Implications For Public Health Practice
To increase rates of breastfeeding initiation and duration among black women, and potentially decrease some subtypes of breast cancer incidence, interventions are needed that are specifically designed to meet the needs of black mothers. Integrating interventions across multiple layers of society and in multiple settings, including hospitals and medical settings, workplaces, schools, community-based organizations and places of worship, has been effective at increasing rates of breastfeeding among black women.34 Including information in these interventions about breastfeeding as a protective factor for aggressive breast cancers that more frequently impact black women may encourage healthcare providers, employers, child care providers, and family and friends to support and encourage breastfeeding. Because triple-negative breast cancer disproportionately affects younger women and non-Hispanic black women,6,7 providing this information to these women during preconception and interconception care may influence their breastfeeding intentions for future and subsequent children.
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What To Do When You Feel Signs
You should contact your health care provider immediately if you are pregnant and find any issues with your breasts . A breast ultrasound can be requested by your health care provider.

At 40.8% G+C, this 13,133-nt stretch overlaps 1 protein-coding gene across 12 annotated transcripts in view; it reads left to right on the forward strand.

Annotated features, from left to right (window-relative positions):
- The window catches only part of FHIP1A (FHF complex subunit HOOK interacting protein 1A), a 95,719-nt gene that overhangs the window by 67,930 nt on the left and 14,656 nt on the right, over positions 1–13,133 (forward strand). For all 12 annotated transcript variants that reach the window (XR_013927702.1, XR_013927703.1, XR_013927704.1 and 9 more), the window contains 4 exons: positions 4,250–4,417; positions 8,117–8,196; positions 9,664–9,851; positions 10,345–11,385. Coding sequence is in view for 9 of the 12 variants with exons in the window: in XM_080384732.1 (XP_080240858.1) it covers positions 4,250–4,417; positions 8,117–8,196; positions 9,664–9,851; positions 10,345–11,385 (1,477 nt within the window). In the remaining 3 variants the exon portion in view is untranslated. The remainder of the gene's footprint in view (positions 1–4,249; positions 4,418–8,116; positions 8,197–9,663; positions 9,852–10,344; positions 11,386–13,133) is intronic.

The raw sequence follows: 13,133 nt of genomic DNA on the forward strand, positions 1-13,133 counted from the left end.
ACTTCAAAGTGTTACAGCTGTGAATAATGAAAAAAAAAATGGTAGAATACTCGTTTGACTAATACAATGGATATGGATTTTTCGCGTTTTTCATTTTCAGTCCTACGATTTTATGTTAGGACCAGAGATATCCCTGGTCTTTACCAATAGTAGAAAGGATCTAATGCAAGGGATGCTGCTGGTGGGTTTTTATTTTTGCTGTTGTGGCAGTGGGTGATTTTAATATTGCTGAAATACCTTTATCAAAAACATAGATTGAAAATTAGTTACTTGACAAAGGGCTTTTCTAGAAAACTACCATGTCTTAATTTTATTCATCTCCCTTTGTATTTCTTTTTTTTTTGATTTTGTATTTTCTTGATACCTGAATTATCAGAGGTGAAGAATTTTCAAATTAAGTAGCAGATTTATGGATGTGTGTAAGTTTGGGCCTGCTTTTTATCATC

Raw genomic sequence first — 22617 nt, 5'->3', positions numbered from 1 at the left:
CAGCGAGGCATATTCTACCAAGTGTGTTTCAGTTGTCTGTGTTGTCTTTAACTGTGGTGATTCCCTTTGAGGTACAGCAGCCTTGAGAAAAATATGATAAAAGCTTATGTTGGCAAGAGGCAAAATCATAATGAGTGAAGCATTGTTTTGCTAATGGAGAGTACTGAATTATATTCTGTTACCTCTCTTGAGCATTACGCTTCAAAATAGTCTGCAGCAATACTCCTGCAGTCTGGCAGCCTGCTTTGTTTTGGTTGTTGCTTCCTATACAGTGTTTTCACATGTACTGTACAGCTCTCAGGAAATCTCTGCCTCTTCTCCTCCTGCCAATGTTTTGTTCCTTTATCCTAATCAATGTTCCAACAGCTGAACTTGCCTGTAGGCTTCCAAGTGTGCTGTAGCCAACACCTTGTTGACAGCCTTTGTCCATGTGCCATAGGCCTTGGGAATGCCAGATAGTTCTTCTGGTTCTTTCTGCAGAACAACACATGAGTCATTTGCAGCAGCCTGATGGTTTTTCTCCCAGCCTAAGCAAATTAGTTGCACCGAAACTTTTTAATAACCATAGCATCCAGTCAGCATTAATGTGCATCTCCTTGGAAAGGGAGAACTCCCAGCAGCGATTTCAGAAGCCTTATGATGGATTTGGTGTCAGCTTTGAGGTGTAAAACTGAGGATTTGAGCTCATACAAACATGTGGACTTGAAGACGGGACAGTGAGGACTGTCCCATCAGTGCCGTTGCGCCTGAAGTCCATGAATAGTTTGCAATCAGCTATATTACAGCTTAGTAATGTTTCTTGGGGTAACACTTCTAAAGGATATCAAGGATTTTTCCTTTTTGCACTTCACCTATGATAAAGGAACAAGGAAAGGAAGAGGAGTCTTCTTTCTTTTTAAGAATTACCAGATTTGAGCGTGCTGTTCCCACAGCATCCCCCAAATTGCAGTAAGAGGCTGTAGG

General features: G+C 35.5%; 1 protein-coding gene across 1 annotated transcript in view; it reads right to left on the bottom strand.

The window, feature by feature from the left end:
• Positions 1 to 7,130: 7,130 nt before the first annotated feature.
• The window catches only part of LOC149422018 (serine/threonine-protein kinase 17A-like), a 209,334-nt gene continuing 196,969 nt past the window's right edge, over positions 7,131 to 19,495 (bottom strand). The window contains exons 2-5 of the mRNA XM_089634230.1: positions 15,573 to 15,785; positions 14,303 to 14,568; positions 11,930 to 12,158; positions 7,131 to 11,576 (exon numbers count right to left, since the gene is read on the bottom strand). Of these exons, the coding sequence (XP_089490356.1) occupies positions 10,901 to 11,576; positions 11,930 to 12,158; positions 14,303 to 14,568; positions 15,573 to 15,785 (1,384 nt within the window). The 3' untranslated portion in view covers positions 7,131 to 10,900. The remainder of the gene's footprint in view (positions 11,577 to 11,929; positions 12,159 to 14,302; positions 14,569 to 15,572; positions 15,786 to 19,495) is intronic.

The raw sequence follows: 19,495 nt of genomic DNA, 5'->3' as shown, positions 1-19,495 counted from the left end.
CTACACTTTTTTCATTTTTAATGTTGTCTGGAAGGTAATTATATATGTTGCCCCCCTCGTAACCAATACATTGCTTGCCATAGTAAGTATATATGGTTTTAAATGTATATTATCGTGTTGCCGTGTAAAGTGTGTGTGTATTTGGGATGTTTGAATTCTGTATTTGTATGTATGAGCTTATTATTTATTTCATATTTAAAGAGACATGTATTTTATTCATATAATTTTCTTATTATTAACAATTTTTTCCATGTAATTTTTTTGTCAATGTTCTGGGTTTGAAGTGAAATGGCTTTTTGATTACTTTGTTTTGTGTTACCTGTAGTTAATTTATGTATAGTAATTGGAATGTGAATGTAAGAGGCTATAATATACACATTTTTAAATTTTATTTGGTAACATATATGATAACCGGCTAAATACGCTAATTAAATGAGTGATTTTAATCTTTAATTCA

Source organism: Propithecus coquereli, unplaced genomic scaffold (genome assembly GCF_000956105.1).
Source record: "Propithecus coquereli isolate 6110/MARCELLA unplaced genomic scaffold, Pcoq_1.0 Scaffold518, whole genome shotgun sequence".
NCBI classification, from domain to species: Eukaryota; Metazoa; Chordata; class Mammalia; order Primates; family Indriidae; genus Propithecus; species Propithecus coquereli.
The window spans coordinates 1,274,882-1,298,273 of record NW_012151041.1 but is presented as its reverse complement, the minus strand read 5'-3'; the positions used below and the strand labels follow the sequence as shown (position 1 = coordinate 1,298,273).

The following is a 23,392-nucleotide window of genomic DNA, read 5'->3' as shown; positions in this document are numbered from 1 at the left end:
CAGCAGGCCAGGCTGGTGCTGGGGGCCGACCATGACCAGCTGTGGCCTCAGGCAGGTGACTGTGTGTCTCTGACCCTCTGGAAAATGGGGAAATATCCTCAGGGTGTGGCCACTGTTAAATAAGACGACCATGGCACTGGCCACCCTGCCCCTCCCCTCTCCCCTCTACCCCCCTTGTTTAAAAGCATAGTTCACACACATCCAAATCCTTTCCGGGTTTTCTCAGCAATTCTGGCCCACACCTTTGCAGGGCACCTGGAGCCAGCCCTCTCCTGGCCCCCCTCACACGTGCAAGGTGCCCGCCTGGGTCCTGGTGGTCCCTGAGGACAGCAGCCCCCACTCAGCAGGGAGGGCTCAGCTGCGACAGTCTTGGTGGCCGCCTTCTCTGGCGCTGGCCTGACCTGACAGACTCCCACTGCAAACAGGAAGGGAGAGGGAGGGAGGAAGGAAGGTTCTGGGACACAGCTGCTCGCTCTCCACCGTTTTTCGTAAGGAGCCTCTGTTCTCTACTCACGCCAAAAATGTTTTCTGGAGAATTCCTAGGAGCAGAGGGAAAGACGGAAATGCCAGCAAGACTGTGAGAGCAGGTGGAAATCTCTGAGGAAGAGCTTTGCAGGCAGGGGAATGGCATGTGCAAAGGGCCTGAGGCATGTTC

A mammogram is also required periodically to check the region of concern in your breast. A mammogram can only be done if absolutely necessary, and can be performed safely during pregnancy since a lead shield will protect your abdomen.
To assess the lump, they may schedule a diagnostic mammogram or ultrasound.
If there is a doubt about your breasts, these tests should not be postponed when breastfeeding. Please pump or breastfeed your baby about 30 minutes before your test if you need a mammogram when you are breastfeeding.
Breastfeeding Lowers Your Risk Of Breast Cancer
Okay, so heres some good news, finally! Breastfeeding itself lowers your overall risk of breast cancer. Experts think this has to do with hormones, as breastfeeding suppresses your estrogen levels . The less estrogen you are exposed to during your lifetime, the less likely you are to develop breast cancer. Breastfeeding also protects you against ovarian cancer. Woot woot!